Academic journal article The Journal of Psychohistory

2011: Year of Payback and Beyond: Monitoring Political Group-Fantasy

Academic journal article The Journal of Psychohistory

2011: Year of Payback and Beyond: Monitoring Political Group-Fantasy

Article excerpt

After tracing a disturbing trend of political and social bullying in 2010,1 began discerning different trends in 2011: call them recoils or counter-balances. Starting in the spring, I monitored these for the next two years.

At the outset, the prior tendencies held up. New Jersey governor, Chris Christie, echoing New York gubernatorial candidate Carl Paladino's threat to take a baseball bat to Albany, instructed reporters to "please take the bat out on her," referring to a widowed grandmother who had gotten on his nerves (New York Times, 16 Apr 11, p. A14). Much to Christie's credit, however, and to the chagrin of fellow Republicans, he revealed a more humane side while touring the hurricane damage along the Jersey shore with President Obama. True to type, Donald Trump came out swinging for the presidency like a mob boss, only to collect his chits and cash out. The surprise wasn't that he soared to 40% among Republicans, but that his time at the plate was so brief. Yet if he struck out, heavy-hitter Newt Gingrich stepped into the batters' box, only to have strikes called for his flailing rhetoric and financial extravaganzas (half a mil bill on Tiffany diamonds for his wife Callista); he would rally later and attack his fellow Republican candidates in 2012 before his final swings.

Setting the stage for a no-holds-barred campaign, the Human Rights Watch and the Poverty Law Center traced a steep rise in militias and hate groups since Obama's election; that trend continues. In California, an Orange County Republican official had sent out an email with Obama's face on a baby chimpanzee (New York Times, 19 Apr 11, p. A13). On Halloween, a Virginia GOP committee email had Obama as a "zombie with part of his skull missing and a bullet through his head (Wash. Post, 1 Nov 11, p. B4). A few weeks later in November, Ramiro Ortego-Hernandez of Idaho told friends Obama was the anti-Christ and he needed to kill him; he was arrested after firing shots at White House windows (New York Times, 18 Nov 11) The country looked primed for the kind of "evangelical apocalyptism" that erupted over FDR's Statism in the 1930s, according to Matthew Avery Sutton, "but without the moderating voices that had previously held it in check and more safely channeled its energies (Int. Herald Tribune, 27 Sep 11).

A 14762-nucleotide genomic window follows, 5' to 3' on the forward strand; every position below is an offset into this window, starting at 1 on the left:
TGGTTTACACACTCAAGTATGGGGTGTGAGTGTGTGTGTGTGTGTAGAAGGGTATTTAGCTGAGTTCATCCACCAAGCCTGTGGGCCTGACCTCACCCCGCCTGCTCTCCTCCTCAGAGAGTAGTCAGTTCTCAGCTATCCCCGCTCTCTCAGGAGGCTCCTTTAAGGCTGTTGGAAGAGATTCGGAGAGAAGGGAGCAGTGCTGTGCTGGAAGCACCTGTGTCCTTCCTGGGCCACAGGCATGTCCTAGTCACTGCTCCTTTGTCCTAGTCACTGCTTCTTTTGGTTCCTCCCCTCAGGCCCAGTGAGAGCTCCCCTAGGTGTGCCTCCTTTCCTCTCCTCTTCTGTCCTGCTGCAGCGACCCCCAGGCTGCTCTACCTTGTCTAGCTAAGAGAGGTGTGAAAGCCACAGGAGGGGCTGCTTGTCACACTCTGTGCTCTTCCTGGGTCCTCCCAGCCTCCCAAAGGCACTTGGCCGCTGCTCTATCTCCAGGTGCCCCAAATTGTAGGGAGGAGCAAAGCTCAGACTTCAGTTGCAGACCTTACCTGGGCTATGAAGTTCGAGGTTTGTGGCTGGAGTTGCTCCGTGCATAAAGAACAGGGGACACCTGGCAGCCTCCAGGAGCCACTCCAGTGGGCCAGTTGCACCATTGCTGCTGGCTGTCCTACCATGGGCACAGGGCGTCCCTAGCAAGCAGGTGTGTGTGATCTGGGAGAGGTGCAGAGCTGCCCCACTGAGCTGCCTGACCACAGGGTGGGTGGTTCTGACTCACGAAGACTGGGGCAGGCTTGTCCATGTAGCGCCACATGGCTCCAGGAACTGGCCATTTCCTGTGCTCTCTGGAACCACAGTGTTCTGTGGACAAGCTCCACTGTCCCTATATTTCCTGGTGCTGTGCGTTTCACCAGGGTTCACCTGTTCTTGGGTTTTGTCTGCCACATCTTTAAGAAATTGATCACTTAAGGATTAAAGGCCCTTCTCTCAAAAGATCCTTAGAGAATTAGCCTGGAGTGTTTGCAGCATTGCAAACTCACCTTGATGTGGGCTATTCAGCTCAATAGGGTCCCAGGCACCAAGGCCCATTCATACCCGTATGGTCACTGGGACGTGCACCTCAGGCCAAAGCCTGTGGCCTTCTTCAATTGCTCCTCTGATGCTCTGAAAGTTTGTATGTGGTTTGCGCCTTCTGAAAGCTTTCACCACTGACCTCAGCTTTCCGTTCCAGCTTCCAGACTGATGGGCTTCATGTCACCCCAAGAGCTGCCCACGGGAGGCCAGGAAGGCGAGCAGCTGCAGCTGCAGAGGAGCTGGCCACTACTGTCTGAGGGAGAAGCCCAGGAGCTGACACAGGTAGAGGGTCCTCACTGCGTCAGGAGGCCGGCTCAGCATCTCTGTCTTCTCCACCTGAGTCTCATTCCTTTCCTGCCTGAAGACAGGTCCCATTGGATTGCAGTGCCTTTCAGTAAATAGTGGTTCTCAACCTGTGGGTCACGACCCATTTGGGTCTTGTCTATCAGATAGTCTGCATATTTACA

Emblematic of these fractious times, a prominent figure in a neo-Nazi group was shot to death at 4 AM as he slept on his living-room couch. The alleged killer was his ten-year-old son who was being initiated into his dad's National Socialist Movement. Police were at a loss for motive. The boy had displayed pride in the hate group; however, his dad was engaged in a bitter custody battle with his ex-wife (New York Times, 11 May 11, p. Al). A comparable incident occurred a few years ago when an eight-year-old boy shot and killed his father who was also involved in a custody dispute. But even allowing for Oedipal motivations, one can ask what in the culture conspired to give the boys "permission" to resort to so violent a solution to their emotional dilemmas.

Sarah Palin's provocative lock-and-load rhetoric, which the Tea Party finds so invigorating, received a bizarre comeuppance in Tucson. One member of Congress who appeared in ads targeted in a weapon's crosshairs was Gabrielle Giffords, who was critically wounded by a seriously disturbed shooter, Jared L. Loughner, in a mass killing. He too may have been driven by delusional motives, but he had collected campaign literature on Giffords and attended her rally, singling her out for the first shot. A violence-friendly group-fantasy may have conspired to nudge him over the line. Apart from cheerleading political rallies and appearing on FOX TV, Palin had been keeping a relatively low profile until a late May testing-the-waters trip across the country; simultaneously, a member of her inner circle from 2005 to 2009 spoke of his former ideal politico as manipulative of her family, vengeful toward would-be enemies, callous toward her own staff, ill-informed and indeed indifferent to political issues beyond boosting her own career. …

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